Those subjected to such behaviour must know that they have rights and that the law will protect them if they come forward.


Providing that protection is the duty of this Parliament.



Sex Discrimination Commissioner

The House will recall that in 2019, partly as a result of the ABS survey and other reports drawing attention to the high and apparently increasing level of sexual harassment in Australian workplaces, Commissioner Jenkins was asked to investigate this situation and produced a report to government on it.


In March 2020 she produced her Sexual Harassment National Inquiry Report, titled Respect@Work, the result of a year-long inquiry into the law relating to sexual harassment in Australian workplaces.


The report broadly confirmed the findings of the 2016 ABS survey.


It found that up to one-third of people – mainly but not exclusively women – who had worked in the previous five years had been sexually harassed. It concluded that the current system for addressing workplace sexual harassment was inadequate and confusing, and that it put an excessive burden on the individual employee to make a complaint, while imposing no responsibility on employers and managers to prevent sexual harassment.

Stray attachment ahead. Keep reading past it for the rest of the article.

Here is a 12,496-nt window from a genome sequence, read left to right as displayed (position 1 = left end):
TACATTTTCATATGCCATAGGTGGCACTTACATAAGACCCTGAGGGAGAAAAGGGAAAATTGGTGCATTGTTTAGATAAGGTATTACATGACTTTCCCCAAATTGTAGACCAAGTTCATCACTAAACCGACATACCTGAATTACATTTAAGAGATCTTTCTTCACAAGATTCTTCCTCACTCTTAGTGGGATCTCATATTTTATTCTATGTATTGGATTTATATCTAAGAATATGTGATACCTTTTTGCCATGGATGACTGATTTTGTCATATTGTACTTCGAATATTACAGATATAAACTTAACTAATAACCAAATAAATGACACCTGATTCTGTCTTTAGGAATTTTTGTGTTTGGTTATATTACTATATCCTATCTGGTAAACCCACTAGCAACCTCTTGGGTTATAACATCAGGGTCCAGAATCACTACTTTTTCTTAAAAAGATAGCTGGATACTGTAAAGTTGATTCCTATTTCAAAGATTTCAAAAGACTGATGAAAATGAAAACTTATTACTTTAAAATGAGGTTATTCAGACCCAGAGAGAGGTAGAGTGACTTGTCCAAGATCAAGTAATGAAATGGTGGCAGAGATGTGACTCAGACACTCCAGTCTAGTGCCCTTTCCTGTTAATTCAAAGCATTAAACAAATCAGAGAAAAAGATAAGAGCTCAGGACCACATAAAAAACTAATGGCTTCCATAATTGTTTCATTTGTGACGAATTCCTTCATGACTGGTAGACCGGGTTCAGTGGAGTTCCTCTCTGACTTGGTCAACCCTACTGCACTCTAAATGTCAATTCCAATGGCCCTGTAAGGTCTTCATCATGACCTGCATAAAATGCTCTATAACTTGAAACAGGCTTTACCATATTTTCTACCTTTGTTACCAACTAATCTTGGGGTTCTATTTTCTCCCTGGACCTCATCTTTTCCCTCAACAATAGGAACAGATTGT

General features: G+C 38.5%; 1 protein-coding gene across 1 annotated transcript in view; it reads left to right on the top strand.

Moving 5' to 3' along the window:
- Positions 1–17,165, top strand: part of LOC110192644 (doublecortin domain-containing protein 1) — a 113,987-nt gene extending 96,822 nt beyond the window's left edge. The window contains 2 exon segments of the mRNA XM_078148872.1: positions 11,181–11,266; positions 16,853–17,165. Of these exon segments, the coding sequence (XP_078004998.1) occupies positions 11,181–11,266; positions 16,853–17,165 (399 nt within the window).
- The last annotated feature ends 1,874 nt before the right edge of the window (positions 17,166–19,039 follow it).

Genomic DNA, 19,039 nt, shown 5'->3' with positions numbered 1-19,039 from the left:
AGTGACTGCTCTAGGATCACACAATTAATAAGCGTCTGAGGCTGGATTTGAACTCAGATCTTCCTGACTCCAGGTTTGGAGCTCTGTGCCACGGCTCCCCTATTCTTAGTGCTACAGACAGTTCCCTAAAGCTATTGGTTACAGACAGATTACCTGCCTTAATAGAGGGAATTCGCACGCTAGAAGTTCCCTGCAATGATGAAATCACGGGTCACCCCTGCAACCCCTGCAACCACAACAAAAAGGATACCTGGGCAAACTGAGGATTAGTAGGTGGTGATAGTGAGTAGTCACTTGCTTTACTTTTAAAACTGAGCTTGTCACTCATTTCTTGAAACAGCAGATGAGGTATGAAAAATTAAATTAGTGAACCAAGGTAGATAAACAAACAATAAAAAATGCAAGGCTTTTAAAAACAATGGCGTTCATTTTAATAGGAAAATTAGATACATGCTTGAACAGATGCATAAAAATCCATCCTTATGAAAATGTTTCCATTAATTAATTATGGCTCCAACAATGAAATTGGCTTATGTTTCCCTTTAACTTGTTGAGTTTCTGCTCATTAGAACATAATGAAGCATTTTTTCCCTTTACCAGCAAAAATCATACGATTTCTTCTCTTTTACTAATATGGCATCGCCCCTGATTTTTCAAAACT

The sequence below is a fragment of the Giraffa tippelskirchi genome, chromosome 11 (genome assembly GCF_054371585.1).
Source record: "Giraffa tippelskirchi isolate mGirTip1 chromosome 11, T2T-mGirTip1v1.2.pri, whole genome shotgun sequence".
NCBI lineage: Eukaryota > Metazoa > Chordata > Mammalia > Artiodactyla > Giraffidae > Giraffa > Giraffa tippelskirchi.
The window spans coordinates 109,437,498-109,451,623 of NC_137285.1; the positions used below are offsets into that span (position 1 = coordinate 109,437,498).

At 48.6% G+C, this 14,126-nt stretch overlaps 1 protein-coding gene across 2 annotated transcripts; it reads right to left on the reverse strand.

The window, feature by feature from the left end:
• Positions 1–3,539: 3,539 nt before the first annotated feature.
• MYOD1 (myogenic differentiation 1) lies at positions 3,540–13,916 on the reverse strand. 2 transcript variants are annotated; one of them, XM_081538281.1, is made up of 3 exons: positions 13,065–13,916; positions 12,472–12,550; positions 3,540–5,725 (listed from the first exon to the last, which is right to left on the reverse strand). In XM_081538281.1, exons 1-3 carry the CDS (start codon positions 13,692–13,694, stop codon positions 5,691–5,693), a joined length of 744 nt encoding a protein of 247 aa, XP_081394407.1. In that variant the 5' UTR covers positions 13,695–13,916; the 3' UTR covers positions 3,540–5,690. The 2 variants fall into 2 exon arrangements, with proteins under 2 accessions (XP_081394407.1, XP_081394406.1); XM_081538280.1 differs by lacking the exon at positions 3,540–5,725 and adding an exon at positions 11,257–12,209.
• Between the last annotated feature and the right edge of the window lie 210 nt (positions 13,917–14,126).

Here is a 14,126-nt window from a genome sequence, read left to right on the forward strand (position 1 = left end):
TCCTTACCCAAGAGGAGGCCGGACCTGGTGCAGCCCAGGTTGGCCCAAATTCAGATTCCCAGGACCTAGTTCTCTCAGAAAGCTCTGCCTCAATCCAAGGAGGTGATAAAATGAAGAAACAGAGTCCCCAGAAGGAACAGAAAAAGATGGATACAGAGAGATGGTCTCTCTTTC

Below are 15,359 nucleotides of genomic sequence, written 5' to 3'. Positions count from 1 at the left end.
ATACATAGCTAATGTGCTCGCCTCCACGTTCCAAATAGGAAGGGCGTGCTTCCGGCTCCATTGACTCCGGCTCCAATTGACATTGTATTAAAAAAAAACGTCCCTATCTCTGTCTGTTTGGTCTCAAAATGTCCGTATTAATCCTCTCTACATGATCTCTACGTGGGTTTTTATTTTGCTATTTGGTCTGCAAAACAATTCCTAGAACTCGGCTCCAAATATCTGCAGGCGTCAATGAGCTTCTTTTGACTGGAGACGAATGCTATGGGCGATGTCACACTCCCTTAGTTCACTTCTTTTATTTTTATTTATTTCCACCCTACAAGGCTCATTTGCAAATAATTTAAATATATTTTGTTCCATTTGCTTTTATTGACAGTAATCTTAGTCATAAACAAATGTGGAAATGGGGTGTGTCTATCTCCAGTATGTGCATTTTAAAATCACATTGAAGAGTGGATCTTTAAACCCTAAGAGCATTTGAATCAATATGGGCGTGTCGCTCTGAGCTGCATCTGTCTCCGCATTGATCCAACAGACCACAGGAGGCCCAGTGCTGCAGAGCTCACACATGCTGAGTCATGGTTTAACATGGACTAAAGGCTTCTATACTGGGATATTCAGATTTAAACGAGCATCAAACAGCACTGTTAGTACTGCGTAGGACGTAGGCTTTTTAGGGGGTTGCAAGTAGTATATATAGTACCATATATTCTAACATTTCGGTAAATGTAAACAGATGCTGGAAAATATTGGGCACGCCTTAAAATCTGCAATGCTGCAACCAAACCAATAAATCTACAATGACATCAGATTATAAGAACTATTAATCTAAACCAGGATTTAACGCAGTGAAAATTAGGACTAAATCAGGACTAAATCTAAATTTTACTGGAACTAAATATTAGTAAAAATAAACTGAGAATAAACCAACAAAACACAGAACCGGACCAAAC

This was of course particularly problematic, because many people experiencing sexual harassment in the workplace do not feel able report such incidents, out of fear that it will impact their work relationships, reputation and career prospects.


Let’s recall what Commissioner Jenkins said:


 “The current legal and regulatory system is simply no longer fit for purpose. In the Inquiry report, I have recommended a new model that improves the coordination, consistency and clarity between the anti-discrimination, employment and work health and safety legislative schemes. Workplace sexual harassment is not inevitable. It is not acceptable. It is preventable.”